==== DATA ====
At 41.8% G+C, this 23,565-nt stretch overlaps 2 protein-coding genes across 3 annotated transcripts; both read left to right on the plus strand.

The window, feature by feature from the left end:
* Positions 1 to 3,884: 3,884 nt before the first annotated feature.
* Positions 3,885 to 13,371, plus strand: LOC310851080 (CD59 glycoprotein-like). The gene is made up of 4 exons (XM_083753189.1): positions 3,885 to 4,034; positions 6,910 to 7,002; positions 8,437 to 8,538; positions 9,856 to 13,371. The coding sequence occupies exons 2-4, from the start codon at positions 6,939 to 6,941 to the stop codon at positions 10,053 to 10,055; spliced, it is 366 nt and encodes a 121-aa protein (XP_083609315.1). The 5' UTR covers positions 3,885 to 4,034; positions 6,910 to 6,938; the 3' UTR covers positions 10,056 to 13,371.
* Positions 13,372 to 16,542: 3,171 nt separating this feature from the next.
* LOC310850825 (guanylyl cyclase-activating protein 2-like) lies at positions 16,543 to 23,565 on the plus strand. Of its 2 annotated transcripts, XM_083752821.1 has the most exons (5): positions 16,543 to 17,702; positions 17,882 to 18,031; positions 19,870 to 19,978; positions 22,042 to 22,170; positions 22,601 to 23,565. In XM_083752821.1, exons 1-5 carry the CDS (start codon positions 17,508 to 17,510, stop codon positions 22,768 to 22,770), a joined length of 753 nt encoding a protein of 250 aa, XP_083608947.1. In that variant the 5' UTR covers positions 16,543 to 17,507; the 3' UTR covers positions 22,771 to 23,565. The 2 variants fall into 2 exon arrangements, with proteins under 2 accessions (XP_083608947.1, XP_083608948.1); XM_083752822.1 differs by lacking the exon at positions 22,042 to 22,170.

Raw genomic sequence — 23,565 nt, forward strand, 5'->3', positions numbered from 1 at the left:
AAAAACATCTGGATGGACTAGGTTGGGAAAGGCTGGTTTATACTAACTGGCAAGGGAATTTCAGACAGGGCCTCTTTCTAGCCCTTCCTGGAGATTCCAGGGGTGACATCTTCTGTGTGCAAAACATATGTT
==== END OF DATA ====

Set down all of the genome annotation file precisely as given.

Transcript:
At 41.8% G+C, this 23,565-nt stretch overlaps 2 protein-coding genes across 3 annotated transcripts; both read left to right on the plus strand.

The window, feature by feature from the left end:
* Positions 1 to 3,884: 3,884 nt before the first annotated feature.
* Positions 3,885 to 13,371, plus strand: LOC310851080 (CD59 glycoprotein-like). The gene is made up of 4 exons (XM_083753189.1): positions 3,885 to 4,034; positions 6,910 to 7,002; positions 8,437 to 8,538; positions 9,856 to 13,371. The coding sequence occupies exons 2-4, from the start codon at positions 6,939 to 6,941 to the stop codon at positions 10,053 to 10,055; spliced, it is 366 nt and encodes a 121-aa protein (XP_083609315.1). The 5' UTR covers positions 3,885 to 4,034; positions 6,910 to 6,938; the 3' UTR covers positions 10,056 to 13,371.
* Positions 13,372 to 16,542: 3,171 nt separating this feature from the next.
* LOC310850825 (guanylyl cyclase-activating protein 2-like) lies at positions 16,543 to 23,565 on the plus strand. Of its 2 annotated transcripts, XM_083752821.1 has the most exons (5): positions 16,543 to 17,702; positions 17,882 to 18,031; positions 19,870 to 19,978; positions 22,042 to 22,170; positions 22,601 to 23,565. In XM_083752821.1, exons 1-5 carry the CDS (start codon positions 17,508 to 17,510, stop codon positions 22,768 to 22,770), a joined length of 753 nt encoding a protein of 250 aa, XP_083608947.1. In that variant the 5' UTR covers positions 16,543 to 17,507; the 3' UTR covers positions 22,771 to 23,565. The 2 variants fall into 2 exon arrangements, with proteins under 2 accessions (XP_083608947.1, XP_083608948.1); XM_083752822.1 differs by lacking the exon at positions 22,042 to 22,170.

Raw genomic sequence — 23,565 nt, forward strand, 5'->3', positions numbered from 1 at the left:
AAAAACATCTGGATGGACTAGGTTGGGAAAGGCTGGTTTATACTAACTGGCAAGGGAATTTCAGACAGGGCCTCTTTCTAGCCCTTCCTGGAGATTCCAGGGGTGACATCTTCTGTGTGCAAAACATATGTT